Court Reporter – “Writing Short”

As an audience member at the 2012 Deposition Reporters Association Annual Convention for the great Mark Kislingbury’s keynote presentation, I found myself (a court reporting veteran of 31 years) in awe of how the “young people” are writing steno.  I know I am a really good writer.  I am a Certified Realtime Reporter, and I write clean realtime for some of the fastest talking attorneys in San Diego.   YET this week, watching my strokes, I became conscious that I write dozens and dozens of words in three strokes.  I don’t phrase enough.  I am working much too hard banging at the keys.

Kislingbury wrote unfamiliar sustained dictation at the conference at 295 words per minute for 30 seconds with two errors.  He stood as he wrote on his Stenovation machine, and I could see he barely moved his fingers.  (FYI – A question was asked if a person should practice on the same machine as they use when on a job.  His answer was as long as you can adjust your machine to have shallow strokes, it doesn’t matter what machine you use, i.e., Diamante or Passport.)    Kislingbury advised everyone we need to warm up with a fast five-minute dictation before every job.  Since we are athletes, it makes sense to warm up on something other than an attorney’s admonitions.

As court reporting athletes, we have to warm up, shorten our strokes, and learn new ways of writing.  I believe Magnum Steno is a great resource for shifting our writing to learn to write short.  Briefing is the key to success.  One of the reporters I work with purposely stacks phrases, questions, and answers.  If an attorney is speaking 300 – 350 words a minute and is right on top of the witness’ answers, moving the fingers faster becomes physically impossible.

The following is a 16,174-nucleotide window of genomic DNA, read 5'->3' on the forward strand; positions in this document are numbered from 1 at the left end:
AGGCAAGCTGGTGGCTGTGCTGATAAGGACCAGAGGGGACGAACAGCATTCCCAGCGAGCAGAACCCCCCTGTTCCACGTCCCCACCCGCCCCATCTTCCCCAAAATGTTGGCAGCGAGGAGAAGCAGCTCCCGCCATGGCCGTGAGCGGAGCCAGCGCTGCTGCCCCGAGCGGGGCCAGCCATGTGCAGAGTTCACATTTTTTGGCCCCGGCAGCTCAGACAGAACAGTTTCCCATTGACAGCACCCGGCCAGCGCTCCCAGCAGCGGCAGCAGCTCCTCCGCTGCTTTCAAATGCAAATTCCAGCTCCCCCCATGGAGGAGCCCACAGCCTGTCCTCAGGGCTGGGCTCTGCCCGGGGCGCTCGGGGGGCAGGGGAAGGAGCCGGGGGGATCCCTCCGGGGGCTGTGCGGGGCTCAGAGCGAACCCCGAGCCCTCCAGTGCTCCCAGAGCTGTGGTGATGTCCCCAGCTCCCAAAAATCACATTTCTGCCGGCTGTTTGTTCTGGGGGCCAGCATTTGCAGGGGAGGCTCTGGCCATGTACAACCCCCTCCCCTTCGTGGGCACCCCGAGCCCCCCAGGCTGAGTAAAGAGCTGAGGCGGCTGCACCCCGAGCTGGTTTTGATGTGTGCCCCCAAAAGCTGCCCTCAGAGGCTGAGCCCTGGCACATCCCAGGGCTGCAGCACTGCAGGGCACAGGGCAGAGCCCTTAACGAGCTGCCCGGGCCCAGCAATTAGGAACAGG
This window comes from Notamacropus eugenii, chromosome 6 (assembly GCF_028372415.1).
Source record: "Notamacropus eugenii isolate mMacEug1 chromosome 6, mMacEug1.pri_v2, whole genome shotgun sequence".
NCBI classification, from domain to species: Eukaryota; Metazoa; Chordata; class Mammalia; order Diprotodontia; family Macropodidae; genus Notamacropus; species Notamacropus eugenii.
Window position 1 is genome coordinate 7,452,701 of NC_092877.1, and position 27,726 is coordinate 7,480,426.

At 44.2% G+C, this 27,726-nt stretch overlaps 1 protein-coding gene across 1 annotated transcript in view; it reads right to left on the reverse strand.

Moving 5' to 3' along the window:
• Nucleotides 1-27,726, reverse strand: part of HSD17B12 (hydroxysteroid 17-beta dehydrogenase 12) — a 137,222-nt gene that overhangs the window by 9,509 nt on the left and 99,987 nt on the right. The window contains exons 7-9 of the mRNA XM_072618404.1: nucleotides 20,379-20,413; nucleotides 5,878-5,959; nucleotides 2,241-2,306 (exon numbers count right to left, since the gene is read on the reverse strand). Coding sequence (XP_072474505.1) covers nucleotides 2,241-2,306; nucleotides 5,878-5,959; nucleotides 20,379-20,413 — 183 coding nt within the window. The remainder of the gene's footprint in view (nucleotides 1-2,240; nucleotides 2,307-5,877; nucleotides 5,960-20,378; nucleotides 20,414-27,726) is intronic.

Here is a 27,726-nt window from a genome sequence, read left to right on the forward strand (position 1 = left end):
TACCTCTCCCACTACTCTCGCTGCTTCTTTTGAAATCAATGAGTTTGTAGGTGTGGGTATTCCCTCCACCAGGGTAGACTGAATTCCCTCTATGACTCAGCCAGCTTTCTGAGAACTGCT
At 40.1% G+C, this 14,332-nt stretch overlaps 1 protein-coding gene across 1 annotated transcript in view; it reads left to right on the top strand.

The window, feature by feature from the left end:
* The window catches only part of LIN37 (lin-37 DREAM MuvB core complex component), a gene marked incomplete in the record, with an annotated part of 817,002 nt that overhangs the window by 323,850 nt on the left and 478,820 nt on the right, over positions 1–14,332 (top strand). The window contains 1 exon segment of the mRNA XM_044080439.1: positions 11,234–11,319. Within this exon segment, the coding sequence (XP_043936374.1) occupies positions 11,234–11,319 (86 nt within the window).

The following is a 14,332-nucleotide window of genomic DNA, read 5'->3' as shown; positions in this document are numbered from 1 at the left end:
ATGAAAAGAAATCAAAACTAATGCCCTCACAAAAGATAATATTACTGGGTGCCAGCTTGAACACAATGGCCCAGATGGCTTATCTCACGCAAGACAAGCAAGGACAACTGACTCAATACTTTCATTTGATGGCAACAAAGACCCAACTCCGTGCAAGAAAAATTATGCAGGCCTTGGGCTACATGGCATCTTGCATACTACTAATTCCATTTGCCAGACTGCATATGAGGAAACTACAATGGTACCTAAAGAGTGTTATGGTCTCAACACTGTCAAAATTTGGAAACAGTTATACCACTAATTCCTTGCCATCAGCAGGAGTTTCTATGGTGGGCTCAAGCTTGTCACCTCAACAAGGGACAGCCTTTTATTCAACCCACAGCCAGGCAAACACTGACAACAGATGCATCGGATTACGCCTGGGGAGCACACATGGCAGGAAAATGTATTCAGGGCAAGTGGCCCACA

Let’s all choose a phrase family we will work on for the month of March and see what happens.  I choose something very basic.  I am embarrassed to admit I write “I don’t know” in three strokes and “I know” in two.  I need to incorporate the YO. It seems crazy to use Y for I and O for do, but I plan on doing it anyway.

Let’s all stroke less in 2012.  Maybe we can work up to competing in the realtime or speed contests.  It is incredibly great we have the option to write faster and be even greater than ever.  Being a court reporter means being an athlete.   As someone that started out as a Herman Miller theory San Diego court reporter, there is plenty of room to grow.

 

@rosaliekramm  Twitter

5 replies
  1. Rosalie Kramm says:

    I agree that Kislingbury is great. He is a great inspiration for court reporters and truly wants everyone to be great. It takes some time and effort, but so does everything that is worthwhile. Thanks for the comment.

  2. Rich Alossi says:

    The lesson in all of this is that each and every one of us can improve, if even just a little bit, one step at a time. I really went home from the convention a believer in writing short! I learned so much that I’m trying to not get overwhelmed with shortcuts. Starting to tuck the final -D in with my words rather than come back for them in another stroke as I was taught in school.

  3. Angie Messenger says:

    Great article. I’m really looking forward to his seminar this weekend! My goal for 2012 is to FINALLY hook up for realtime. Fingers crossed!

  4. Word Warrior says:

    I support Mark K’s efforts in training a new generation of slick, short-stroked steno writers. They will breathe new life into the reporting profession. For us veteran reporters who have been writing things out for 20 plus years and now realize that we must train ourselves to write short, well…I propose we think of ourselves as one of the Radio City Rockettes, who are known for training with weights on their ankles so that come show time when the weights are removed, they kick like you know what! So if we’ve sustained those fast-talking attorneys for all these years while writing out “I don’t know,” imagine how high we can kick once we take those ankle weights off and take it down to one stroke!

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